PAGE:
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Detailed Course Information

 

Fall 2017
Aug 21, 2017
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GOVT 587 - Transitional Justice
Transitional justice refers to the processes and mechanisms which enable a state to move from a situation of massive human rights violations and undemocratic rule to the beginning of the rule of law and participatory democracy. Central to this process is the need to ensure both peace and justice in fragile states living at the interregnum between the past and the future. Which comes first – justice or peace? A related question concerns the relationship between justice and reconciliation? What is meant by political reconciliation? How is this 
distinguishable from personal reconciliation? 

Those who prioritize justice argue that the promotion of international law, through mechanisms such as the International Criminal Court (ICC), is imperative to prevent impunity, as an act of deterrence and to provide a basis for the establishment of the rule of law in an emerging new society.

Those who prioritize peace and reconciliation emphasize the need for political and other moral trade-offs that may be required to ensure peace. Under what circumstances, if at all, does this require the suspension of the demands of international law regarding genocide, crimes against humanity and war crimes?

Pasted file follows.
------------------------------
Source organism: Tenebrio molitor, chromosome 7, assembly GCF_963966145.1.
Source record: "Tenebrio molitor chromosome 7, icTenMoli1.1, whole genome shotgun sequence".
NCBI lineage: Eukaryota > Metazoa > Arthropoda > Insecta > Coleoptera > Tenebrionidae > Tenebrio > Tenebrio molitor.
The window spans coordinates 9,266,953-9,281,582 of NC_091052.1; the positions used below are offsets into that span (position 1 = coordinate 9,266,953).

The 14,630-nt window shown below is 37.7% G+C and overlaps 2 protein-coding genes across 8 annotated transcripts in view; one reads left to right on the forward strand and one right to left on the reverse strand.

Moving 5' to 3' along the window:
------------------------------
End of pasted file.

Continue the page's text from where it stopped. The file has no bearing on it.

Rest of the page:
Are there situations where restorative and distributive justice should take 
precedence over the demands of retributive justice? Is it possible to have both?

This course considers mechanisms of transitional justice in different historical and political contexts. These range from the Nuremberg and Tokyo trials in the 1940s, to the supra-national criminal tribunals of Yugoslavia and Rwanda, as well as the emergence and proliferation of truth commissions in different situations of conflict. Attention is given to the South African Truth and Reconciliation Commission as an example of what truth commissions can and cannot achieve. 

The International Criminal Court is considered in relation to the challenges of its effectiveness coming from the African Union and other quarters.

3.000 Credit hours
3.000 Lecture hours

Levels: MN or MC Graduate, Undergraduate
Schedule Types: Seminar

Government Department

Course Attributes:
College/GOVT: Int'l Relations

Restrictions:
Must be enrolled in one of the following Programs:     
      MA in Conflict Resolution
Must be enrolled in one of the following Levels:     
      MN or MC Graduate
Must be enrolled in one of the following Majors:     
      Conflict Resolution

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